By Curtis Liscum
Depending on a building’s size, location, amount of thermal insulation, and energy costs, a reflective coating can provide energy savings by reducing a building’s cooling loads. While each building obviously is different, a typical building located in a southern climate with large enough roof area and minimal amounts of insulation will generate energy savings. in many cases, these savings can be sufficient to pay back the coating installation cost in five to seven years.
Weighing the Options
Elastomeric coatings seem to encompass an even wider variety of base materials than bituminous coatings. Base materials include latex, acrylic, Hypalon, neoprene, silicone, urethane, and hybrid materials.
Manufacturers regularly introduce new types of coatings. Elastomeric coatings are compatible with most types of roof systems, but managers use them most on single-ply systems, spray-applied polyurethane foam, and metal roofs. Managers also can specify elastomeric coatings for use on most built-up and modified bitumen systems.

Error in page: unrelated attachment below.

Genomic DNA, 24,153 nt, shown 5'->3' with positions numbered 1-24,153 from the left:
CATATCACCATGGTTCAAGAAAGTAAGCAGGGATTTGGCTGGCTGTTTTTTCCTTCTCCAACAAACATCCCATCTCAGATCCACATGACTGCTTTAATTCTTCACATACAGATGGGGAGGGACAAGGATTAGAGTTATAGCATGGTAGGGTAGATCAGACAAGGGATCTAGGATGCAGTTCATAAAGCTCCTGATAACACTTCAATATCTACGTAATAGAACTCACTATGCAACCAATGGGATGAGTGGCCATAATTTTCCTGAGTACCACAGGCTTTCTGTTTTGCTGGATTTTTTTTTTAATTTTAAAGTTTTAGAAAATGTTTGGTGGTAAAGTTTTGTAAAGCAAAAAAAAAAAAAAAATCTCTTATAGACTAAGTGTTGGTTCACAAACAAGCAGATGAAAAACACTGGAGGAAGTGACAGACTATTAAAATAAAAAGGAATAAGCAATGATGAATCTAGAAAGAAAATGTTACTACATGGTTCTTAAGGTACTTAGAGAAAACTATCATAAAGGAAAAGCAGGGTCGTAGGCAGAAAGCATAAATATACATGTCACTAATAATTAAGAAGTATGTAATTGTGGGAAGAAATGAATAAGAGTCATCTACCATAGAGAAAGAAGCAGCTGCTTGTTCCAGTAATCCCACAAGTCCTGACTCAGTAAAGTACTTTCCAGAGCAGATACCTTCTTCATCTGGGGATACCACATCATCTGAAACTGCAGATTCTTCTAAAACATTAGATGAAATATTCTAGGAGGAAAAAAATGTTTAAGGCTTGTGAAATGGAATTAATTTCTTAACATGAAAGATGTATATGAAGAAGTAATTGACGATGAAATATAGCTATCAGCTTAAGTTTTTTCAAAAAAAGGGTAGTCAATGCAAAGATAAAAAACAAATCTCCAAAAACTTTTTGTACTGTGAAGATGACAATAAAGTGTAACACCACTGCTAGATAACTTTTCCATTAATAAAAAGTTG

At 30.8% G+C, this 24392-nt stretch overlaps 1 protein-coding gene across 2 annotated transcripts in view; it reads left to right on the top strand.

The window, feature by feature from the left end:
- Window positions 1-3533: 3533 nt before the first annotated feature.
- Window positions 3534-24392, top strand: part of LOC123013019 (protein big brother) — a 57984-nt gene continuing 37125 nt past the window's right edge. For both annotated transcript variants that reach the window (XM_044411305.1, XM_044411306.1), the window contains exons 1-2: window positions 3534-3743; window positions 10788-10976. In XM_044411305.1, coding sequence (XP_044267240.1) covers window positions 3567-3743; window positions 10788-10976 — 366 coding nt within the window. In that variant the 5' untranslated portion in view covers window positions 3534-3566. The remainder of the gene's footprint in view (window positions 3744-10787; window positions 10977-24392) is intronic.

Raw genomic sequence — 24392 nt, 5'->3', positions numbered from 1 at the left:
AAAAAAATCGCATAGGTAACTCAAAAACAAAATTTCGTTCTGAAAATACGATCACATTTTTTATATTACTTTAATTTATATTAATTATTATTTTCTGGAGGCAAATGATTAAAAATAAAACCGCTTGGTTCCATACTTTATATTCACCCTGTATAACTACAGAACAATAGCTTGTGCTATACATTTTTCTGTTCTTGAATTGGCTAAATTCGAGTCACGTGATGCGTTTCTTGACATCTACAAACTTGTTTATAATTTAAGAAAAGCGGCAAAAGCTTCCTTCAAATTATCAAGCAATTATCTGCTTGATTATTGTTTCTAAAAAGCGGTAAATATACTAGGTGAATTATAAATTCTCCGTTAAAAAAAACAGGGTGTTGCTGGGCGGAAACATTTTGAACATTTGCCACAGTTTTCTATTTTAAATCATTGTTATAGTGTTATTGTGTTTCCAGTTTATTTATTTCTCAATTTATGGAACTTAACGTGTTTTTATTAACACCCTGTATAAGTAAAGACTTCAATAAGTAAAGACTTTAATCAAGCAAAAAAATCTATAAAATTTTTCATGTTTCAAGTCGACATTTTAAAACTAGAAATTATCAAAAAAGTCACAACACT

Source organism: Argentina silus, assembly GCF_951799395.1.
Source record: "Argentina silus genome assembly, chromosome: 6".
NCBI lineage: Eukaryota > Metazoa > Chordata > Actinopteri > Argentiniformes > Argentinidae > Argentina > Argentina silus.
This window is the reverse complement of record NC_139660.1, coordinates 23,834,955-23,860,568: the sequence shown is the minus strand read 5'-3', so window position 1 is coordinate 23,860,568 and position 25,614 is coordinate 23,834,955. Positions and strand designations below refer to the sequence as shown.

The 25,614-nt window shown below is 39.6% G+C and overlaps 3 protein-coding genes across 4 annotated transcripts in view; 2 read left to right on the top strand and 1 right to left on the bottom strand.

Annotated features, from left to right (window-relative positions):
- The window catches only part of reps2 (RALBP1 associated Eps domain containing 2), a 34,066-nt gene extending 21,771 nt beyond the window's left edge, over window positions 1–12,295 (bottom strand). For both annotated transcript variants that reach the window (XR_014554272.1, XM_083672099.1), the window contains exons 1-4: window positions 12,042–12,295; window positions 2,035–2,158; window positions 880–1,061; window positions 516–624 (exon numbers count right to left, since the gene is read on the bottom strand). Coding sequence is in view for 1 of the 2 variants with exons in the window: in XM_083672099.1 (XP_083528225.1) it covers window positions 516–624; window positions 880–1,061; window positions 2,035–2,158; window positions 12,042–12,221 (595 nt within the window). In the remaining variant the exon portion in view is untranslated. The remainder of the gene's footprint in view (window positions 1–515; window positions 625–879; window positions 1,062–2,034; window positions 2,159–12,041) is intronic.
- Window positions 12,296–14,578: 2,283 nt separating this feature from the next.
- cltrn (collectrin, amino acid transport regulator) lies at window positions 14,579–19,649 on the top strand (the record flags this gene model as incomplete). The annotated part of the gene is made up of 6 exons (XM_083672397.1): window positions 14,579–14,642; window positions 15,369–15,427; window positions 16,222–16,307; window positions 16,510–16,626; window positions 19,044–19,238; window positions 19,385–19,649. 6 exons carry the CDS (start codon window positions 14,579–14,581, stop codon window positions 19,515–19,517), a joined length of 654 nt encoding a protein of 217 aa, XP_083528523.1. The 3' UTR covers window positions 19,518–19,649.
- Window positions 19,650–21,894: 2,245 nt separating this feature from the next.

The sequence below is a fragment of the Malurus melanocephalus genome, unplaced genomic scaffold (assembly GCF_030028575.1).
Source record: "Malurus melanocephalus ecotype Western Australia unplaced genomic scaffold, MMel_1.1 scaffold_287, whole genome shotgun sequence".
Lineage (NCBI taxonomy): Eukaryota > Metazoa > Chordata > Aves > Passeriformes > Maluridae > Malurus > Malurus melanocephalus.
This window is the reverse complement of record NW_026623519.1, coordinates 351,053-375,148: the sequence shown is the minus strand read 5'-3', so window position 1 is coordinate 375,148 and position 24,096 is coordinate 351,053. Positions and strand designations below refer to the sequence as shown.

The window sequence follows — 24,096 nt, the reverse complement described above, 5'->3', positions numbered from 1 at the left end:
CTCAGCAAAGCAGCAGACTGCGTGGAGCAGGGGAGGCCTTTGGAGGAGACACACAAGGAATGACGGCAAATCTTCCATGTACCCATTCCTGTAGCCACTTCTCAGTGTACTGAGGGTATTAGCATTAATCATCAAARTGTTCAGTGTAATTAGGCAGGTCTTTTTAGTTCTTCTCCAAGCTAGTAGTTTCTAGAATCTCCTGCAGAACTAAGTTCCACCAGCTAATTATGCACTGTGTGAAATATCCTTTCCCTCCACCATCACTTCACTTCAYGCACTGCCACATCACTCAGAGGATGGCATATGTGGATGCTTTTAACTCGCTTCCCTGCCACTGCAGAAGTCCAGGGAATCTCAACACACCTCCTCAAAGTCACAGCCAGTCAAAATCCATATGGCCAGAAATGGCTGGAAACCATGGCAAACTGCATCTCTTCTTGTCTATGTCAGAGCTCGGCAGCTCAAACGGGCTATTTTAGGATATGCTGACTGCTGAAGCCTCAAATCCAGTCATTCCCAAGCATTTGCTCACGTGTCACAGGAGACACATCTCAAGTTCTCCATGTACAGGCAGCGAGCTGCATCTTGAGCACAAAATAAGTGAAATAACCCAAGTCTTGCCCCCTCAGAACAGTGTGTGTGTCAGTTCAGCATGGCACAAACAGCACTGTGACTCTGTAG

Matching Coatings and Needs
Selecting the appropriate coating product requires research into available products offered in the area, their advantages and disadvantages, potential energy savings, their compatibility with the roofing system to be coated. Nothing is more discouraging than watching a coating – and energy savings – flake off after a few short months because the coating was not compatible with the roof.
Adhesion is paramount. Coatings that do not adhere to the roof will not perform. Reflective is the method by which the coating provides energy savings. If the reflectivity fades, so goes the energy savings. The ability to withstand anticipated events is important to coating longevity.
One final thing managers need to consider in selecting a roof coating is compliance with regulations governing volatile organic compounds(VOC). Most coatings are manufactured with solvents. Depending on the building’s location and the applicable VOC-compliant coating might be required.
As energy costs rise, more managers will look to coatings as one way to decrease cooling loads and reduce energy costs. Proven performance is the key to a good coating, and the only way to truly verify performance is to visit similar local projects.
Coating manufacturers whose products comply with the provisions of the Energy Star program are good starting points in selecting a coating that can reduce peak cooling demand by 10-15 percent.
*Curtis L. Liscum, RRC – is a Registered Roof Consultant and senior consultant with Benchmark Inc. – a nationwide roof and pavement consulting firm based in Cedar Rapids, Iowa. He has more than 20 years of experience as a roof consultant.